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The swinging 60s is an era few of us here at university have actually lived through. Yet as removed from it as we might feel our style is still to this day influenced by the style icons of that era. From Audrey Hepburn to Brigitte Bardot, the Kennedys to James Dean, their ‘look’ reappears year after year on our runways, filtering right down to the high street and eventually our wardrobes.
Below I’ve picked out several icons whose ‘look’ you’ve probably channelled at some point in your life, whether you realise it or not!
Audrey Hepburn is always remembered for her classic, timeless style, most notable in ‘Breakfast at Tiffany’s’ which not only shot her to fame but also established the little black dress as a staple, go-to piece in every girls wardrobe. It isn’t just her effortless, feminine style that continues to influence but also her short, pixie cut too which is imitated and admired to this day. If you need to know how to dress like a lady, Hepburn is your girl!
On the other side of the spectrum is Brigitte Bardot who was known as the sex-bomb of the 60s and credited with boosting the popularity of the bikini, a summer essential! Her sultry appearance amassed her swarms of admirers all attempting to recreate the bombshell’s beehive, a hairstyle that became her signature look decades before Amy Winehouse ever came along.
The ‘face’ of 60s London, Twiggy is arguably the era’s most recognised icon of the era with her androgynous hair, ‘twig’ like figure, huge eyes and long eyelashes she epitomised youth and fun. A muse of Mary Quant’s, Twiggy bought patterned tights and miniskirts to the masses. So thank Twiggy, each time you apply a pair of falsies or slip on a skirt for a night out.
Before David Beckham, there was George Best, Manchester United’s 1960 football sensation. Like Beckham, he went through some phases, from channelling his inner Mod with crisp lines and suits to big collars and lapels in the 70s. If he taught people anything it was that women love a torso hugging vest.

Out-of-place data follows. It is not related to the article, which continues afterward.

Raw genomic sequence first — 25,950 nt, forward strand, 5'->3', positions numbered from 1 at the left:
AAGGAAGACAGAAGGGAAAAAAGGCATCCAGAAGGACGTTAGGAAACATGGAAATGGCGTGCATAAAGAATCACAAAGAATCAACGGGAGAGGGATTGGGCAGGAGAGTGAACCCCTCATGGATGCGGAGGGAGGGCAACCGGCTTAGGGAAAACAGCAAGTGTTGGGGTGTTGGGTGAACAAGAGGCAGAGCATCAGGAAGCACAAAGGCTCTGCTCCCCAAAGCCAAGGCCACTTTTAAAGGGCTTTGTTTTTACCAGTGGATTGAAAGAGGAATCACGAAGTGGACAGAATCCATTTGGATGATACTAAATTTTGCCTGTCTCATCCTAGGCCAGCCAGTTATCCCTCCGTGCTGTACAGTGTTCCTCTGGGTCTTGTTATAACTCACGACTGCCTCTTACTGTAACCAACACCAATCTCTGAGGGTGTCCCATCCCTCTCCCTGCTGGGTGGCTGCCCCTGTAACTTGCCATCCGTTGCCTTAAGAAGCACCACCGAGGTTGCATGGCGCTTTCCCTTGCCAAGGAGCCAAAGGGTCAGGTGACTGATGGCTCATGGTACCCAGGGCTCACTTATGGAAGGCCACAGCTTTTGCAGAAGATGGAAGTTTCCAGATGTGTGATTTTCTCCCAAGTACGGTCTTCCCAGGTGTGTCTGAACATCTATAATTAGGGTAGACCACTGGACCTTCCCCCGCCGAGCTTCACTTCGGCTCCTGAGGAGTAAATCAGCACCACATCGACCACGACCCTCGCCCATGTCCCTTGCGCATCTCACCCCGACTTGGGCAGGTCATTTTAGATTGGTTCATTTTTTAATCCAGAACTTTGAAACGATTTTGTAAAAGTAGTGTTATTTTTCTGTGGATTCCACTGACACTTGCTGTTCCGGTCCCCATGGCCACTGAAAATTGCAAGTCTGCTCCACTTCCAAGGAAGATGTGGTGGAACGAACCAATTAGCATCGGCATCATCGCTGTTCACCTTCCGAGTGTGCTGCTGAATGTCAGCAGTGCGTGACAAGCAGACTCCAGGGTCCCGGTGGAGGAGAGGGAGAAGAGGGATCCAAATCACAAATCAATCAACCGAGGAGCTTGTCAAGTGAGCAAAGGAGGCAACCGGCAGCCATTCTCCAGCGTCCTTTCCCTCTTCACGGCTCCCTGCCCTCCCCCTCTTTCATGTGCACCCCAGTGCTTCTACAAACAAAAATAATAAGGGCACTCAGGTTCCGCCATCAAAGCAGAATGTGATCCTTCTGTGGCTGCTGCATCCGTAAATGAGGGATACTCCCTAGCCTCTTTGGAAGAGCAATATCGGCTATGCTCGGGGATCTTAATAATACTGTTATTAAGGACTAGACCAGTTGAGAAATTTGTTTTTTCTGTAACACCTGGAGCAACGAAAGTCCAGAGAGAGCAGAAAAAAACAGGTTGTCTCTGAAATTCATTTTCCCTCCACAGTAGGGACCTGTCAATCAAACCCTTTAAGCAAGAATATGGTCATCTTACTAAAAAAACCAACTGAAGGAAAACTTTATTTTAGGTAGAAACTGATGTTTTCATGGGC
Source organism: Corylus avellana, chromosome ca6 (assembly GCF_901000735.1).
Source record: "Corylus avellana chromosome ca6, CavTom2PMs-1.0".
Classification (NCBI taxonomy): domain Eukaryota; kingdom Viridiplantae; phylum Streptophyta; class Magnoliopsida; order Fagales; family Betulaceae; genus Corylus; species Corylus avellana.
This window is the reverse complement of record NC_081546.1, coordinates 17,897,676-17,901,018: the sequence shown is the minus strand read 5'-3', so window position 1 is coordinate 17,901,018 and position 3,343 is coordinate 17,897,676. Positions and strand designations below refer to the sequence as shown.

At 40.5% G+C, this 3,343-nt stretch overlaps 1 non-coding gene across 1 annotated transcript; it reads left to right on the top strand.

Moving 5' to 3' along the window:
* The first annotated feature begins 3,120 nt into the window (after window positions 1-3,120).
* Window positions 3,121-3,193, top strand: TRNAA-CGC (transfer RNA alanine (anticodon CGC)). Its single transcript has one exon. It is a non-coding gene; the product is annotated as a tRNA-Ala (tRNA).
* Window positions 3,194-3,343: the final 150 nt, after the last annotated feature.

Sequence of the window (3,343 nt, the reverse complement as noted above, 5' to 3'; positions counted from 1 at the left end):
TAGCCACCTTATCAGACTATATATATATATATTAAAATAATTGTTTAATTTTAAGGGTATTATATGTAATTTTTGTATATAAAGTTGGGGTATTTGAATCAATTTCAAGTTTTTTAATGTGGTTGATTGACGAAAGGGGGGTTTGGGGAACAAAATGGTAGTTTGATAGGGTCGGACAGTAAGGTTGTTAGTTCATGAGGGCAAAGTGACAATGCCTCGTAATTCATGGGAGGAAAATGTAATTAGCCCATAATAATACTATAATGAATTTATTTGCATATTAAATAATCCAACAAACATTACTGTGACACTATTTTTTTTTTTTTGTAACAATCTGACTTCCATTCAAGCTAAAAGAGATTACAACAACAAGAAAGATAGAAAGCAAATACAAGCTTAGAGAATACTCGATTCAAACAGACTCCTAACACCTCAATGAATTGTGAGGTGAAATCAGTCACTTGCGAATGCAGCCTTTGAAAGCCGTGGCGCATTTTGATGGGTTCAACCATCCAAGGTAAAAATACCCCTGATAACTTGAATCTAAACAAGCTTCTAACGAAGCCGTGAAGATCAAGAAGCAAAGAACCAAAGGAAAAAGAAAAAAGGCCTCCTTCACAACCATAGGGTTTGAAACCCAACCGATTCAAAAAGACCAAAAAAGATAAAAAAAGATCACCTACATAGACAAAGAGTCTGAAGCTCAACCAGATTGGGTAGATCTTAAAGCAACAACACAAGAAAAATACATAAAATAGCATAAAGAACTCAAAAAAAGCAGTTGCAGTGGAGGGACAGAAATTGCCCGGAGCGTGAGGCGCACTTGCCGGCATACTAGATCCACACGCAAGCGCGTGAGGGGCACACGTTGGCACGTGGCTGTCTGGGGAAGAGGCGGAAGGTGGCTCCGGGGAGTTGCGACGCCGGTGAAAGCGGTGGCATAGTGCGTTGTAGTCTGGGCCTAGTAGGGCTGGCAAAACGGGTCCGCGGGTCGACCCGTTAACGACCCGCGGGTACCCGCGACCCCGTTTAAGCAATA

James Dean was a Hollywood actor but also an everyman. Whilst others dressed up, Dean dressed down in jeans, fitted white tees and leather jackets. In fact the popularity of denim can be credited to him as he rejected tailored trousers and opted for jeans instead in an act of rebellion. His style was simple but cool, effortless, affordable and oozing masculinity. An image, celebrities such as James Franco, still try to emulate today.
It might seem a surprise to see the Kennedys name under the title ‘style icons’ but you would be surprised how many trends they set back in the day. Jackie-O is perhaps the most famous First Lady to have graced the White House and yet despite a spotlight following her each and every day she never once failed to bring a little elegance to the scene. Remembered for her impeccable style and grooming, boosting the sales of suits and pillbox hats, she was the epitome of class.
The ultimate power couple, Jackie-O was always accompanied by husband John Kennedy whose style was equally as classic and conservative. With a fondness for tweed jackets and Oxford shirts Kennedy always looked the part with a simplicity that is often imitated by designers looking to create that pedigree look.